Academic journal article Journal of Alcohol & Drug Education

The Perception of Safety between Drinkers and Non-Drinkers among U.S. College Students

Academic journal article Journal of Alcohol & Drug Education

The Perception of Safety between Drinkers and Non-Drinkers among U.S. College Students

Article excerpt


Increasing episodes of campus violence have warranted an investigation into college students' perception of safety on campus. In this study, 56,811 students responded to the Core Alcohol and Drug Survey during the 2010 academic school year. Numerous universities administered the survey and students completed the survey either in class or electronically. More than 92% of non-drinkers (n=19,481) felt safe on campus compared to 94% of drinkers (n=31,443). A higher proportion of non-drinkers (almost 8%, n=1,603) felt unsafe compared to those who drink alcohol (about 6%, n=1,998). After adjusting for gender, race/ethnicity, and place of residence, students who felt unsafe on campus had 20% less odds of drinking compared to students who felt safe. Students who drink may have a false sense of security, take unnecessary risks, or place themselves in dangerous situations. These findings confirm the need for education and awareness campaigns among college students to reduce victimization and perpetration related to alcohol use.

Key words: safety, violence, college, alcohol


Drinking on college campuses in the United States is a serious public health issue that has not been addressed in an effective manner. Alcohol is the most widely used and abused substance during the college years (Baker & Boland, 2011). An important correlate to consider is problem drinking among college students and its relationship to sexual aggression, acts of violence, and criminal activity (Baker & Boland, 2011). In a study conducted by Brahms, Ahl, Reed, and Amaro (2011), women who experienced sexual violence reported less use of protective alcohol strategies and more mental health symptoms (Brahms et ah, 2011). Alcohol use before or during verbal aggression was also negatively associated with condom use (Fair & Vanyur, 2011). A reduction in condom use may lead to an increase in pregnancy and sexually-transmitted infections. In the same study, alcohol use was also significantly associated with a rise in occurrences of coercion and aggression. Another study performed by researchers confirmed this finding that the expression of aggression and violence are strongly linked to alcohol intoxication, and males display more pro-violent attitudes than females (Mitchell, Rutherford, Wrinch, & Egan, 2008).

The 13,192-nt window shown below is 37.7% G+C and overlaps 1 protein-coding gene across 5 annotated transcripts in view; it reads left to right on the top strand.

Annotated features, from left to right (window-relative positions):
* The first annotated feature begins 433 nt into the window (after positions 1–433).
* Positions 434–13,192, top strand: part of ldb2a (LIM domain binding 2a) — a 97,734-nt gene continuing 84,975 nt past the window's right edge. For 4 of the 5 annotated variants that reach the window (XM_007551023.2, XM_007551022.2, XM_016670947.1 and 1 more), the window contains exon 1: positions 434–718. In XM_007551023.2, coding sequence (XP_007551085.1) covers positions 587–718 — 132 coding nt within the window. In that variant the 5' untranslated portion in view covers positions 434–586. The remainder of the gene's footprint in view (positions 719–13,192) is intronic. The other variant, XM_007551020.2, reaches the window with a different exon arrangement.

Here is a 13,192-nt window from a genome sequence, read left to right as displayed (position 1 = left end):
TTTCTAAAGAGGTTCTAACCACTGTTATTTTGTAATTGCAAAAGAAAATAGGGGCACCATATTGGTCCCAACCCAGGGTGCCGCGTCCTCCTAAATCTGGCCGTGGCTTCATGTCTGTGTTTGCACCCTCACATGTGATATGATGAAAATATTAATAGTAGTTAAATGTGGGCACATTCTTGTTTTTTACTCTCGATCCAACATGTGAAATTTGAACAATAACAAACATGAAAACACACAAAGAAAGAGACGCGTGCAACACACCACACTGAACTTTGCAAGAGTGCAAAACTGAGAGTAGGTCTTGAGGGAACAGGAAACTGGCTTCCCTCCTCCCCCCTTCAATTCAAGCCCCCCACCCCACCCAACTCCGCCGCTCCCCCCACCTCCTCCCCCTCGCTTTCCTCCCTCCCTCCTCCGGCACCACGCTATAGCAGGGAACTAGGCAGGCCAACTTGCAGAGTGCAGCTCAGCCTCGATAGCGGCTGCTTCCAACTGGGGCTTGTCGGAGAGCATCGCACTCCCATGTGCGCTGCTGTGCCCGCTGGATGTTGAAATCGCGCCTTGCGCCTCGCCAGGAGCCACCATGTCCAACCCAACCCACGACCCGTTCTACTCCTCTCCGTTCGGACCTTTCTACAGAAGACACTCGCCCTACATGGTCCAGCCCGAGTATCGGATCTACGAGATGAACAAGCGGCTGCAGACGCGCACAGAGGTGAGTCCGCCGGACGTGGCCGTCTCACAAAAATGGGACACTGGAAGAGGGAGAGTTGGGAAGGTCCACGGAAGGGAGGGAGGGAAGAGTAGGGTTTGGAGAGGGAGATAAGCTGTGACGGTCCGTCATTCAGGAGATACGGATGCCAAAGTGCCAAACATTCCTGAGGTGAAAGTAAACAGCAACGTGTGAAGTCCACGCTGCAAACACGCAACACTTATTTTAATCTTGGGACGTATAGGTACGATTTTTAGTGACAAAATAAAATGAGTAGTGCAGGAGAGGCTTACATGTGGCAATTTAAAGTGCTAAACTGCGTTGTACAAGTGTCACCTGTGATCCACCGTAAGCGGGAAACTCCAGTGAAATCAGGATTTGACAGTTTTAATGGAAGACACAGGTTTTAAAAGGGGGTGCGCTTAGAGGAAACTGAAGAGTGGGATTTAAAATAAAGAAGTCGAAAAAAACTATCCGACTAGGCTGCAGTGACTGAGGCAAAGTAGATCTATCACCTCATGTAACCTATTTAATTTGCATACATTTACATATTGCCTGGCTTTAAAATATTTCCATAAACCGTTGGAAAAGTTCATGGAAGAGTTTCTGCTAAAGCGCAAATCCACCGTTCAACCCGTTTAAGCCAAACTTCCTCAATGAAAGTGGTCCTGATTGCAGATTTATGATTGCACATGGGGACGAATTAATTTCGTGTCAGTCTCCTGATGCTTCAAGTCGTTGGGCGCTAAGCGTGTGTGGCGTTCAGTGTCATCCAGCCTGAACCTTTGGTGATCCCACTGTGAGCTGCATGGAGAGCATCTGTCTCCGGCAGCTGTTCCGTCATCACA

Excessive alcohol use can result in many damaging effects. These effects can impact the drinker as well as those individuals in the immediate environment (i.e., secondary effect of someone else's alcohol use) (Kapner, 2008). The damaging effects' of excessive alcohol use include issues such as poor academic achievement, engaging in risky behaviors such as unplanned sexual encounters, and the engagement in violent acts of behavior including fights and sexual victimization (Hingson, Heeren, Winter, & Weschler, 2005; Logan, Teague, Vaughn, Luk, & King, 2012). As for the secondary effect, individuals can be exposed to violent acts of those abusing alcohol; these acts may include being sexually harassed, fights, injuries, and theft or destruction of property (Kapner, 2008). In fact, it has been estimated that in 2009, 696,000 college students were assaulted by another student who had been drinking and 599,000 college students were unintentionally injured while being drunk (Hingson et al., 2005). When exploring the causes of alcohol use/abuse and the subsequent negative consequences, there is a need to explore the environment in which the behavior takes place. Researchers have suggested that the environment may be as strong, if not stronger, than individual factors when it comes to college alcohol use (Quinn & Fromme, 2011; Weitzman, Nelson, & Weschler, 2003).


According to the 2012 National Survey on Drug Use and Health (NSDUH), among young adults aged 18 to 25, an estimated 62.9% of males and 57.5% of females were current drinkers. …

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